---- — Re-open Berry Pond to swimmers
To the editor:
I would like to call attention to an article written by Bill Kirk concerning the Harold Parker State Forest, which appeared in The Eagle-Tribune on Aug. 26. The only thing missing is the once popular swimming spot — Berry Pond — that has been closed for the last three summers.
Gov. Deval Patrick three years ago said there were not enough funds in the budget to keep some of the swimming areas open. Berry Pond was on the list to cut. I called the governor’s office in October, 2011, and asked that the state add funds to the budget to open Berry Pond for summer of 2012. Also I made several calls to Senate President Therese Murray, House Speaker Robert DeLeo, and all the senators on the Ways and Means Committee.
Next I started to call all the representatives on the Ways and Means Committee, and when I called the second representative on the list, the aide said I was not following protocol. I was going about it the wrong way. He said I should call my senator, who was Sen. Steven Baddour at the time, and state Rep. Jim Lyons. The only one who called me back was Lyons. Rep. Lyons made a call to the DCR Commissioner Edward Lambert and arranged a meeting April 18, 2012, at Stevens Memorial Library to discuss Berry Pond. Senator Bruce Tarr’s Chief of Staff A.J. Paglia came and also Rep. David Torrisi was present. Berry Pond never opened last summer.
What angers me seems to be a lot of waste and mismanagement in the budget. For instance take the Probation Office. Legislators rubber-stamped bloated budgets for probation officials, which was in the 307 pages of independent consul Paul Ware’s report. Where were the checks and balances as to where all the money went? Legislators did not do diligence in their job with taxpayers’ money. As a result criminal charges were brought against top officials at the probation office. This investigation is still ongoing and costing the taxpayers even more money.
Another waste and mismanagement in the budget is the EBT card abuse. This is outrageous allowing people to use these EBT cards at the ATM machine. How do legislators monitor where the money is being spent?
With unemployment so high and gas prices outrageous this past summer, who could afford to take a vacation? But, if Berry Pond had been opened, families could enjoy a picnic lunch and a cool swim and get away from every day stress.
To the legislators up on Beacon Hill: How about giving back to the people of this great state some enjoyment and recreation we deserve? It is the people’s state and we are paying legislators’ salaries. The legislators on Beacon Hill are there to serve the people of this state with honesty and integrity. Please do the right thing and add funds to the budget to open Berry Pond for the summer of 2013.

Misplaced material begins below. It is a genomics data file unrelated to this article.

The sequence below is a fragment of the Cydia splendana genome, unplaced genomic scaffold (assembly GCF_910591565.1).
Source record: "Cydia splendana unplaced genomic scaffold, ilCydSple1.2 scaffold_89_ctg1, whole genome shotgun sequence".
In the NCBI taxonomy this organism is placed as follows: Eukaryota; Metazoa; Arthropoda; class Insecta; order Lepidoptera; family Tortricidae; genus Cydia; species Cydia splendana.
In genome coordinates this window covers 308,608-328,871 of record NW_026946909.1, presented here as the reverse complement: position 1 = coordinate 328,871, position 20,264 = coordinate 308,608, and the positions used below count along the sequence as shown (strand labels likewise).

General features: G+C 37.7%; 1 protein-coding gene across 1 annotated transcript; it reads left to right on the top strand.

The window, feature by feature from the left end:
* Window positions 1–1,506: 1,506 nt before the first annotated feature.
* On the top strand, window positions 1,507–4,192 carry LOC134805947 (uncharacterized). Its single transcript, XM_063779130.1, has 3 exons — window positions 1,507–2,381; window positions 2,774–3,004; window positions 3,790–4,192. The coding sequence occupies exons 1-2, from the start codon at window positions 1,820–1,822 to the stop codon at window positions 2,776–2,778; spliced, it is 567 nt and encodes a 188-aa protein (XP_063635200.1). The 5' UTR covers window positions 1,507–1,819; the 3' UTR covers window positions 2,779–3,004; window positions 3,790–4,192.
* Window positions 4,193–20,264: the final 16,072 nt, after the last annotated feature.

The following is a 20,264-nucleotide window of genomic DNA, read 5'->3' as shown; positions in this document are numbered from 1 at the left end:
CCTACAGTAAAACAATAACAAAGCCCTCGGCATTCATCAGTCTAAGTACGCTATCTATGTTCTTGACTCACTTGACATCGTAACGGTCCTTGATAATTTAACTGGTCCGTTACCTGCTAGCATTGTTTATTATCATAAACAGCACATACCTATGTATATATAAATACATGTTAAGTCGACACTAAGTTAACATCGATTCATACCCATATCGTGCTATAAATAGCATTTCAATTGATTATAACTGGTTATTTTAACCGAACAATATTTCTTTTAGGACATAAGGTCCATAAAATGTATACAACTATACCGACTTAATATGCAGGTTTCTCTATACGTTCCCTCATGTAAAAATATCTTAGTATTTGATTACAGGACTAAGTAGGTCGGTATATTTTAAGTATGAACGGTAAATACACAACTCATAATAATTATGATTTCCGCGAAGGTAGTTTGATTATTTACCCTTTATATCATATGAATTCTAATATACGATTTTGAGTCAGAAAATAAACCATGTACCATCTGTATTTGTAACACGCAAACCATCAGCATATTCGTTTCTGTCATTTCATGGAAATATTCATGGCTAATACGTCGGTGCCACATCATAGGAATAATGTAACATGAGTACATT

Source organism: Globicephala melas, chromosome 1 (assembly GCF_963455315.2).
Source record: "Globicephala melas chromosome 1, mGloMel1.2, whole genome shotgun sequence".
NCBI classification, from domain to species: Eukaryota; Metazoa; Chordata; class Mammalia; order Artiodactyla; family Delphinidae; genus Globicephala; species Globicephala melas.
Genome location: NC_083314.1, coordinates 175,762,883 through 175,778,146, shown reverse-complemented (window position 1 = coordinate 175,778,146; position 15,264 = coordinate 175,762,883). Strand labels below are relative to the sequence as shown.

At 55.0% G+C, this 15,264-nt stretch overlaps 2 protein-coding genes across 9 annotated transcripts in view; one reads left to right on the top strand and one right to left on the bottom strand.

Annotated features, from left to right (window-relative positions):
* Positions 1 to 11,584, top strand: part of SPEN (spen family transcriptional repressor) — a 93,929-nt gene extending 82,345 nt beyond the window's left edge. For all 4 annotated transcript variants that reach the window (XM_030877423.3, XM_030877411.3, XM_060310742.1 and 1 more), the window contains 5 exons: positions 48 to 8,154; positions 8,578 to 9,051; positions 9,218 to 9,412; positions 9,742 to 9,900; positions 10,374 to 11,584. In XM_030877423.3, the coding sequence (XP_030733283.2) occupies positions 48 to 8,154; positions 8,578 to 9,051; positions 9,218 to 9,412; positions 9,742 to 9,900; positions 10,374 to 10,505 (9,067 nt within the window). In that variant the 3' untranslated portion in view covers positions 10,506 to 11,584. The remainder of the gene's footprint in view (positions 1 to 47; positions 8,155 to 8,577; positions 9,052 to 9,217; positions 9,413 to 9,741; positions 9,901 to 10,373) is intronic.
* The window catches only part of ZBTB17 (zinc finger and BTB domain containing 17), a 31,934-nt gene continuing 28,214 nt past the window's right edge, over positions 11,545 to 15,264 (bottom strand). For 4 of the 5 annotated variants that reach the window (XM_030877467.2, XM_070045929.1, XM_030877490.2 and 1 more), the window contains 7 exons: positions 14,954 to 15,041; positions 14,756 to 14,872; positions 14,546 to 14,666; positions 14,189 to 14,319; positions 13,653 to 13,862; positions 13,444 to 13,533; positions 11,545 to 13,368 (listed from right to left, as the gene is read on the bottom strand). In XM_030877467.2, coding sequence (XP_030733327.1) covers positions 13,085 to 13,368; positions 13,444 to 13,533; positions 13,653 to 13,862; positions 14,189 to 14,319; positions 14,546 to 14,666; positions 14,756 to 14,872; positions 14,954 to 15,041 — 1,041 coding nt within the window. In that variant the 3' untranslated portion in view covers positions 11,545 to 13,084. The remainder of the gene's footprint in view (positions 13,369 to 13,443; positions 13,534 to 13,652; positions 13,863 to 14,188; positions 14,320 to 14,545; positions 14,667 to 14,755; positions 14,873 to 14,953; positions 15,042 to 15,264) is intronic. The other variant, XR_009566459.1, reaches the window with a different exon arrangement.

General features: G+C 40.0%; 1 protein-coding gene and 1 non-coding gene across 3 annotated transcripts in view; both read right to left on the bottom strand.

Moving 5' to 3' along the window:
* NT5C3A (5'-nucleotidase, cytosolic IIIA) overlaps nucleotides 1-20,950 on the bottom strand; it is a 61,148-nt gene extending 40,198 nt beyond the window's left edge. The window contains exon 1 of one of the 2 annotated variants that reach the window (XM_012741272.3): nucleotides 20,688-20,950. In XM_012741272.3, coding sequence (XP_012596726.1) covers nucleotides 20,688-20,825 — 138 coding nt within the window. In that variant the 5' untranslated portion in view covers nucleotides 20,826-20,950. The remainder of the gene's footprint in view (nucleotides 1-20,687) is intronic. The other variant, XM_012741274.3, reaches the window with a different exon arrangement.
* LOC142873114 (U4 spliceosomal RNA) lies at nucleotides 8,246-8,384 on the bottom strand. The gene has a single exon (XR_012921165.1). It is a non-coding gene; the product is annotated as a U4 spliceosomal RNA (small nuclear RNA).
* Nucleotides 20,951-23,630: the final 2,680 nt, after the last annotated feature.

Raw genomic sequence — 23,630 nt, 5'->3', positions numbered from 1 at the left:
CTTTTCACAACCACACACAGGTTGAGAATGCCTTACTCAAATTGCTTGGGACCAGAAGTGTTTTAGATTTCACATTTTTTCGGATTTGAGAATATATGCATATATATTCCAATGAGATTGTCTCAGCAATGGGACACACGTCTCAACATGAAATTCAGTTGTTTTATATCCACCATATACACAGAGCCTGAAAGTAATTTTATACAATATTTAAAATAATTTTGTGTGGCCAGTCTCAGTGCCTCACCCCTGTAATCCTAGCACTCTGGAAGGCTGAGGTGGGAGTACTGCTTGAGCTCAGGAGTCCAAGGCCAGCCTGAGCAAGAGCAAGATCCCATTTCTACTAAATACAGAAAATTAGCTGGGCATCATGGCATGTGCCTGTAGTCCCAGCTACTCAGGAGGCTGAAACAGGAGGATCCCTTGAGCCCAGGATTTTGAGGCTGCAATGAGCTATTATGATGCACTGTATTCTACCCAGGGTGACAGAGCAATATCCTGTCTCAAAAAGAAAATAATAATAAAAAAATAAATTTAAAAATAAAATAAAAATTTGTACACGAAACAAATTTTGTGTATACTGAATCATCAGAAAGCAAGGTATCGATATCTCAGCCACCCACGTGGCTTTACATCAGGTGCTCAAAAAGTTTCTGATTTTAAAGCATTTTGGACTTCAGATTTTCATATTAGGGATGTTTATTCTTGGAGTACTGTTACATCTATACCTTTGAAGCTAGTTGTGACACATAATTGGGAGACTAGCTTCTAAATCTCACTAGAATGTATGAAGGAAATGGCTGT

End tax exemption for online purchases
To the editor:
I am someone who truly believes the success of our society is rooted in a robust and healthy economy. One of the surest ways to encourage such an economy is through supporting our local, independently owned businesses. Supporting these businesses does not just involve consumers utilizing their services and products; it also requires that our government be engaged with these businesses, be made aware of their concerns, and that our government is active in addressing policies that place these businesses at a disadvantage.
It is with this belief in mind that I write about how happy I am to see Mayor Steve Zanni of Methuen joining with seven other Massachusetts mayors in taking the lead in demanding that our local businesses be treated with fairness by our state and federal government. Specifically, these eight mayors have joined with businesses and concerned citizens to push Massachusetts and the federal government to eliminate the tax loophole which allows online retailers to avoid charging the 6.25 percent Massachusetts sales tax.
Currently, online retailers are not required to charge the Massachusetts sales tax, meaning that a purchase made online can save a consumer 6.25 percent over what they would be paying at an actual brick-and-mortar establishment. This places our local businesses — from our mom and pop stores, to larger retailers — at a competitive disadvantage to their online counterparts.
Closing this tax loophole offers many benefits. First and foremost, closing the loophole eliminates a policy that penalizes local businesses — businesses which employ local residents, and support municipal budgets through commercial property taxes. Second, closing this loophole will generate tens of millions of dollars in additional revenue for our state — revenue that can be used to support road and bridge repair, public education, and our local communities. As a government, we shouldn’t be punishing our brick-and-mortar establishments, and we certainly shouldn’t be doing it at such a high cost.
It is great to see Mayor Zanni joining with other mayors in taking the lead on closing this loophole. It is especially encouraging to see such state leaders as Treasurer Steve Grossman join the growing chorus for eliminating this penalizing policy. Let us hope that the voices of these leaders and our local businesses are heard by lawmakers in Boston and Washington.